The committee already met on Feb. 13 to discuss possible candidates for the 2019 election but members were unable to come forward with an endorsement. At that time, GOP Committee chair Brent Sheldon told WRFA the group felt more time was needed and will now meet on Feb. 19 and bring forward an endorsement.
The year’s city mayoral race features an open seat with the announcement earlier this month by current Mayor Sam Teresi (D) that he won’t be seeking reelection.
So far the only Republican to come forward and announce his intention to run is current councilman Andrew Liuzzo (R-At Large).
Another name being floated around is ranking city councilman Tony Dolce, who’s also currently teaching in the Jamestown Public School district. WRFA asked him Feb. 3 following Teresi’s announcement if he planned to make a run for mayor and while Dolce did acknowledge it’s something he’ll seriously consider, he wasn’t ready to commit one way or the other.
“I’ve always thought about it. I still have my job at Jamestown High School. So there’s a lot of things that have to come into play and it’s a decision that would have to come from the committee and I have some soul-searching to do in thinking about it as well. [Teresi’s announcement] obviously took my by surprise. We’ll go from here and again we’ll look at all different options and then move forward,” Dolce said at the time.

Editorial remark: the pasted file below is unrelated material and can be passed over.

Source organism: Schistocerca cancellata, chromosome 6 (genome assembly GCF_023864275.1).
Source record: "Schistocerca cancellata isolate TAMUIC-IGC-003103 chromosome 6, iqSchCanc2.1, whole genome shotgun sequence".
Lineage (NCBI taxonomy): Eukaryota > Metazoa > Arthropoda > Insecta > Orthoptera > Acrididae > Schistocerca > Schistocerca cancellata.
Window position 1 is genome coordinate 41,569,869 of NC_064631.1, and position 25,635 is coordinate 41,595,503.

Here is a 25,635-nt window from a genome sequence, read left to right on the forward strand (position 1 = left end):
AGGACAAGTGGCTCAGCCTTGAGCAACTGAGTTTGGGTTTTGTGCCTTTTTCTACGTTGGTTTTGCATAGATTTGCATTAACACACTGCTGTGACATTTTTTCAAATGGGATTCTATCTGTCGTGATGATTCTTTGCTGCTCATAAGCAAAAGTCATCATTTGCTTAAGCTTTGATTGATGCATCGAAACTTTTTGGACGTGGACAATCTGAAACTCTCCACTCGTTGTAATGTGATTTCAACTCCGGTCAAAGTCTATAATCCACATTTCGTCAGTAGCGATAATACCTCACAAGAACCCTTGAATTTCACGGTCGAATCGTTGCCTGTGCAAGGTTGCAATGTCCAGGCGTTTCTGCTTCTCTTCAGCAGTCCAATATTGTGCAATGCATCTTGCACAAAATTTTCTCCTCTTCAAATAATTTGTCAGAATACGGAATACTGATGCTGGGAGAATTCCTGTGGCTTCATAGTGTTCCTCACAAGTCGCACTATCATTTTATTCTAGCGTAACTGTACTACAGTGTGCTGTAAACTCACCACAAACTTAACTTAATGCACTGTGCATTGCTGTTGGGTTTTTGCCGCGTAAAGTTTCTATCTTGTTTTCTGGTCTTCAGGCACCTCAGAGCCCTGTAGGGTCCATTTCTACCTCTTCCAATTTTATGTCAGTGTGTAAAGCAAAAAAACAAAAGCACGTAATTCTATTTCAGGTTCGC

Meanwhile, the Jamestown Democratic Committee will likely announce its endorsement for mayor on Thursday. While no one has formally announced their intention to run, city resident and 2018 congressional candidate Eddie Sundquist tells WRFA that he has approached the committee to say he would be interested in running for mayor, but wouldn’t get in the way if party officials opt to go with another individual.
Even though anyone can run for a political office regardless of whether or not they receive the endorsement from party officials, Chautauqua County election commission Norman Green recently explained why the endorsement can be key in running for office.
“The advantage of getting the party’s nod is that the party has committee people who are going to go out and circulate petitions for you,” Green explained to WRFA during his Feb. 7 interview. “It’s quite an undertaking. It’s hundreds of signatures you have to go out and get as a candidate and its nice to have the party officials behind you.”
Because of changes in state election law, candidates must begin circulating petitions to get their name on the November Ballot at the end of this month, with a deadline to hand in the required number of signatures by April 1. If more than one candidate from the same party is seeking a nomination for the same political office, a primary will take place in June.